In the history of Islam itself there are many pious and distinguished women. There can be few men who are able to reach the high status of Khadijah,1 and no men except the Holy Prophet himself and ‘Ali could attain the status of az-Zahra.2 az-Zahra excelled her sons, the Imams, and all the prophets as well, excepting the Seal of the Prophet Muhammad (s.a.w.a.). Islam does not make any difference between man and woman in the journey from this world towards al-Haqq (the Truth, i.e., towards God). The only difference that Islam makes is in the journey from al-Haqq to this world, in returning to mankind and bearing the prophetic message, and here it recognizes man as being more suitable.
Another derogatory view that was held was in connection with sexual abstention and the sacredness of being single and celibate. As we know, in some religions, sexual intercourse is in its essence unclean. According to the followers of these religions only those who live all their life in celibacy can attain the stations of the spirit. One of the world’s well-known religious leaders said:
“Root out the tree of marriage with the spade of virginity”.
The same religious leaders allow marriage only as one evil to ward off a greater evil. In other words they maintain that, as majority of people are unable to endure the hardship of remaining celibate and may loose Self-control and thus become victims of perversion, indulging in sexual contact with numerous women, it is better that they should marry and not have sexual relations with more than one woman. The root cause of sexual abstention and celibacy is a feeling of aversion against the female sex. These people consider love of women to be one of the great moral depravities.
Islam has combated fiercely against this superstition. It considers marriage to be sacred and celibacy to be impure. Islam considers love of women to be a part of prophetic morality, and says:
مِن الأخلاق الأنبياء حُب النساء
“Love of women is of the morality of the prophets.” The last Prophet used to say: “Three things are dear to me: perfume, women and prayer.”
Bertrand Russell says:3 “In all codes of moral conduct there appears a kind of aversion to sexual relations except in Islam. Islam has ordained regulations and limitations with regard to this relationship for social reasons, but it has never considered it an abominable and unclean matter.”
Another derogatory opinion held regarding women was that she is only a means for bringing man into existence, and that she was created for man.
These ideas can never be found in Islam. Islam most explicitly explains the basis of the final cause; it says quite clearly that the earth and the sky, the clouds and the winds, plants and animals have all been created for man. But it never says that woman was created for man. Islam says that man and women were each created for the other:
هُنَّ لِبَاسٌ لَكُمْ وَأَنْتُمْ لِبَاسٌ لَهُنَّ
They are a vestment for you (man) and you are a vestment for them, (Qur’an, 2:187).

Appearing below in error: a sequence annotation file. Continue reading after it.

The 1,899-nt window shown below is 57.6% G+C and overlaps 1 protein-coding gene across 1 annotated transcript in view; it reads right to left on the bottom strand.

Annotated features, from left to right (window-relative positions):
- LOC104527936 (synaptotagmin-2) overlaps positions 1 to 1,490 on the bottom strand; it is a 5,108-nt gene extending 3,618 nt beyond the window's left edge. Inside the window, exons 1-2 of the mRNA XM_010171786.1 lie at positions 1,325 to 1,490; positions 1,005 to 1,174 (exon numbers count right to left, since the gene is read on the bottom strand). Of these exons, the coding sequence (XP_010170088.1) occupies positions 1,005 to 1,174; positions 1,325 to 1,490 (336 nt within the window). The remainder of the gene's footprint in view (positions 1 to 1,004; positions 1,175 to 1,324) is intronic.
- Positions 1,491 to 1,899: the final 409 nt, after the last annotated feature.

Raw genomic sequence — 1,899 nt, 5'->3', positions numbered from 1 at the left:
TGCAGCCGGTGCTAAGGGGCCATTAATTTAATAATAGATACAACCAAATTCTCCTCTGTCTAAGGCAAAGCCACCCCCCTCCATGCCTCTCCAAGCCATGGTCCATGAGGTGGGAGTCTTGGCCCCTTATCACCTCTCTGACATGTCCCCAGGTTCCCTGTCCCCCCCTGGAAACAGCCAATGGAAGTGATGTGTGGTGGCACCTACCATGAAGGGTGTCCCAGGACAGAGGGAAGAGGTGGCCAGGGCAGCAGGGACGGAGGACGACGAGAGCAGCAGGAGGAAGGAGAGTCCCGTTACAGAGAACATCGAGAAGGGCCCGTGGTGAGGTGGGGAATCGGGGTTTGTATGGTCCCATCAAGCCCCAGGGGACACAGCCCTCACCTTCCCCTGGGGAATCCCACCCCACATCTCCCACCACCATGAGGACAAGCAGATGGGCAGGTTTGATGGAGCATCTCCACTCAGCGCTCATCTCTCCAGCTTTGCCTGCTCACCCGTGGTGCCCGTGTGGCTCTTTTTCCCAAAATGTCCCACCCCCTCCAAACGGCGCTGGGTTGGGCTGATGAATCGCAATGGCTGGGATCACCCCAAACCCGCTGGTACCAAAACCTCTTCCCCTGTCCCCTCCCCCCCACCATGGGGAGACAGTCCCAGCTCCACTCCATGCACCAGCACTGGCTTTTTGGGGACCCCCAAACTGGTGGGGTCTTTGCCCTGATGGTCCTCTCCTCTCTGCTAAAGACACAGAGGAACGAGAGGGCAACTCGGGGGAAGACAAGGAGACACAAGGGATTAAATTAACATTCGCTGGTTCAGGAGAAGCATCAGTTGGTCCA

If the Qur’an considered woman to be a means of making men and something created for then, it would certainly have kept this fact in view in its laws. As Islam, in its explanation of creation, does not have this opinion and does not consider woman to be a parasite on man’s existence, there is no trace or reflection of this idea in its special precepts regarding man and woman.
Another of the derogatory views held in the past was that women were considered an unavoidable and necessary evil. Many men, in spite of all the gains and advantages they had derived from women, regarded them contemptuously and considered them to be a source of misfortune and misery. The holy Qur’an makes a special mention of the fact that woman is a blessing for man and is a source of solace and comfort for his heart.
Yet another derogatory view was that woman played a very insignificant part in bringing offspring into the world, Arabs of the pre-Islamic age, and certain other peoples, considered women to be only a repository for the sperm of the man which, according to them, was the real seed of the child, and they said that her part was to keep that seed safe and to nourish it. The Qur’an says in several verses that: “You were created from man and woman.” In other verses, which are analyzed in the commentaries, the final answer has been given in a similar way.
From what has been said above, it is clear that both from a philosophical point of view, as well as from its explanation of the nature of creation, Islam does not hold any derogatory ideas concerning women; rather, it has seen to it that all the above mentioned derogatory views are discarded. Now it is appropriate to examine why there is an absence of identicalness in the rights of men and women.
We said that Islam has a special philosophy concerning the relations and rights of men and women within the family which differs from that which was current fourteen centuries ago and does not conform either with what is accepted in the world of today.